When you plan on going to the dentist in Spain, they must be a part of the health insurance company’s network of dentists. Once you are part of a plan, all you do is present your insurance card and ID at reception, agree a treatment plan with the dentist and pay any fees directly to the dentist. They will typically have the discount calculated into their set prices for insurance holders, so you don’t need to claim a refund from your insurer.
Some expat-friendly international health insurance companies provide dental coverage, such as:
You can compare dental health insurance providers in Spain and get free quotes on our special Expatica health insurance page, and with the following tools: Acierto.com (in Spanish) and Rastreator.com in (Spanish).
Spanish vocabulary for going to the dentist in Spain
Making a dentist appointment
- I want/would like a check-up / cleaning / to make an appointment: Quiero/Quisiera un examen/una limpieza/hacer una cita
- I have…a cavity / toothache / sensitive teeth: Tengo una cari/dolor de muelas/los dientes sensibles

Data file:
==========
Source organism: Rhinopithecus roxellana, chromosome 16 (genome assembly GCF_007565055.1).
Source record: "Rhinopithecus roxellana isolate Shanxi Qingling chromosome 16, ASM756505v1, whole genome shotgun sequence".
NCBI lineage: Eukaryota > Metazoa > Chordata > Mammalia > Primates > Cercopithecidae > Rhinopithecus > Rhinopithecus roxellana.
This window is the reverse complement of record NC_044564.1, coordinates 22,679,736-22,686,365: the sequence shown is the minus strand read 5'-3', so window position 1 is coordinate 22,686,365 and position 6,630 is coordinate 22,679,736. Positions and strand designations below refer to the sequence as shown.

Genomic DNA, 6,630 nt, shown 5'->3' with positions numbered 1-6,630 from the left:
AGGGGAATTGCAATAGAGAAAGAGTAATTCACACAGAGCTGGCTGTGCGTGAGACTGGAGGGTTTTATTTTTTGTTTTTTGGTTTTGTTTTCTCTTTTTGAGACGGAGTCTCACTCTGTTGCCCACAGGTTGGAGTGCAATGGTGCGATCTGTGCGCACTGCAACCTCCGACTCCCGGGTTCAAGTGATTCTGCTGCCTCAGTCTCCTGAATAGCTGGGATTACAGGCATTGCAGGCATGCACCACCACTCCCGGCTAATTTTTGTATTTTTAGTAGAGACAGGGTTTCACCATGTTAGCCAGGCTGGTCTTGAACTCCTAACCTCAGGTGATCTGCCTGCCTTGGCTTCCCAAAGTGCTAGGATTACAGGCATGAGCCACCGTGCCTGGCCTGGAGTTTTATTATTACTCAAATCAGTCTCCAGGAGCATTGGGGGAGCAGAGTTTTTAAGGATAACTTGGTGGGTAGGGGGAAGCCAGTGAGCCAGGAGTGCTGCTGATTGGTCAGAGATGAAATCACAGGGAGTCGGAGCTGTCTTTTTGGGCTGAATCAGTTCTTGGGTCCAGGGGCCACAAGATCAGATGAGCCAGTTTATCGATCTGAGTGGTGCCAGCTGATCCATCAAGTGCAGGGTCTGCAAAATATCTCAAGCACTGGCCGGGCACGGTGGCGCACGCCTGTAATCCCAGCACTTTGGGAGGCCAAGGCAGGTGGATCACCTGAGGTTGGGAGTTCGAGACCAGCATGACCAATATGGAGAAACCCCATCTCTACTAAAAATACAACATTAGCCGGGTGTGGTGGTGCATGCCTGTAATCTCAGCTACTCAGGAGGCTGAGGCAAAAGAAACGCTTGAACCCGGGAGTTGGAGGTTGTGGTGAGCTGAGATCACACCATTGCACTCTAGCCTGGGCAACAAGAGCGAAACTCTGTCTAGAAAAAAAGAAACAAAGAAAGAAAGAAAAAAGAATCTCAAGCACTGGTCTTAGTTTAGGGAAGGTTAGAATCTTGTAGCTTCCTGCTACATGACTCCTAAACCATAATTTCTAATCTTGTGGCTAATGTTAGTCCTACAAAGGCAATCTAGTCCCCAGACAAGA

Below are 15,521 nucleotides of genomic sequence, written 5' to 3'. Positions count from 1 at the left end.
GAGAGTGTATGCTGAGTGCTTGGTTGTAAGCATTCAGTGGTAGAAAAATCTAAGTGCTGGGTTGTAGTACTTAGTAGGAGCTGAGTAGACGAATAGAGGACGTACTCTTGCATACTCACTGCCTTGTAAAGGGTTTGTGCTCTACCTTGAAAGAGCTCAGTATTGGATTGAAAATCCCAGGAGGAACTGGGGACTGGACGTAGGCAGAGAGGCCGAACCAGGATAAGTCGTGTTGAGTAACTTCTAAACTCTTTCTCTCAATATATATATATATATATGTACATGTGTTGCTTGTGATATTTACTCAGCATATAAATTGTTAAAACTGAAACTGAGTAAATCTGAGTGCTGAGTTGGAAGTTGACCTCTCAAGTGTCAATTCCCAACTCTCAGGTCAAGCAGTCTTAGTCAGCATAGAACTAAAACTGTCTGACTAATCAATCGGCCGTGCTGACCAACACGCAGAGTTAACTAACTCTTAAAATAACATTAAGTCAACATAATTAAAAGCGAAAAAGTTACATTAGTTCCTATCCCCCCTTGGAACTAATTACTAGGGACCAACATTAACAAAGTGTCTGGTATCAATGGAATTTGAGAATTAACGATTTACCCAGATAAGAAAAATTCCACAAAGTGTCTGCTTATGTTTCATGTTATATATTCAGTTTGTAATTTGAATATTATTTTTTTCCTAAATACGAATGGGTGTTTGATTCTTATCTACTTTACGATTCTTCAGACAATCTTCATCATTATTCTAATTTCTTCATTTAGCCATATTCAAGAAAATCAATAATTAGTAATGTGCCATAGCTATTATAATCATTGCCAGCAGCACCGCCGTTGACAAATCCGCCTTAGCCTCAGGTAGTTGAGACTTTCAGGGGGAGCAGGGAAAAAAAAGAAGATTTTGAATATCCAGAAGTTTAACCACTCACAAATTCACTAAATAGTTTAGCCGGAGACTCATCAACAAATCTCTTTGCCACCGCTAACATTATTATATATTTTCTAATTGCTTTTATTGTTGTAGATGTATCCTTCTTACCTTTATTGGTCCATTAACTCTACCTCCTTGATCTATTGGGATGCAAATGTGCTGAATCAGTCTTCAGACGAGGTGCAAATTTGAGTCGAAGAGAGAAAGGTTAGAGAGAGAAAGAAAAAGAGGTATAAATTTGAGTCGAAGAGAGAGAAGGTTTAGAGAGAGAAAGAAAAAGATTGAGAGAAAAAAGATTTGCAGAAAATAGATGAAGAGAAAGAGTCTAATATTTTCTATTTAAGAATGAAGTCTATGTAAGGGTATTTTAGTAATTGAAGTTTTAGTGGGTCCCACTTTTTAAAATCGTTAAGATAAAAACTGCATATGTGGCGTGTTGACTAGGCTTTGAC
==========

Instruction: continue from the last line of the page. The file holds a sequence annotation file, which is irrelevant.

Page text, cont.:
- The filling fell out: Se me cayó el relleno
- My gums are bleeding: Mis encías están sangrando
- It hurts to chew: Le duele al masticar
- Tooth/milk or primary teeth: el diente/el diente de leche/primario
- Molar: la muela
- Wisdom tooth: el diente de juicio
- Gingivitis: El gingivitis
- Inflammation: Inflamacion
At the dentist
- Wait in the room/sit in the chair: Espere en el cuarto/sientese en la silla
- Are you allergic to any medicines?: ¿Es alérgico a algún medicamento?
- Where does it hurt? This tooth hurts: ¿Dónde le duele? Este diente me duele.
- Dull/sharp pain: dolor leve/dolor punzante
- Does it hurt with pressure, sweets, or hot or cold food or drinks?: ¿Hay dolor cuándo hay presión, con dulces, con bebidas o comidas calientes o frías?
- Open/close your mouth, please: Abra/cierre la boca, por favor.
- The needle will cause a slight sting: La aguja le causará una picadura.
- Signal me if you have pain: Dígame si le duele.
- Bite/spit: muerda/escupa.
- Do not eat/drink/chew on this side/brush/rinse for X minutes/hours/tonight: No coma/beba/mastique en este lado/se cepille/enjuage por X minutos/horas/esta noche.
- You will need to return for another appointment: Tendrá que hacer otra cita para regresar.
- Filling: empaste
- A crown: una corona
- A bridge: un Puente
- Braces: frenillos
- Root canal: el tratamiento del nervio
- Extraction / pull a tooth out: la extracción / sacar un diente.
- Anesthesia: anesthesia
- Numb: entumecida
- X-ray: radiografía / rayo
- Dentures: dentaduras postizas
- Plaque: placa
- Dental floss: hilo dental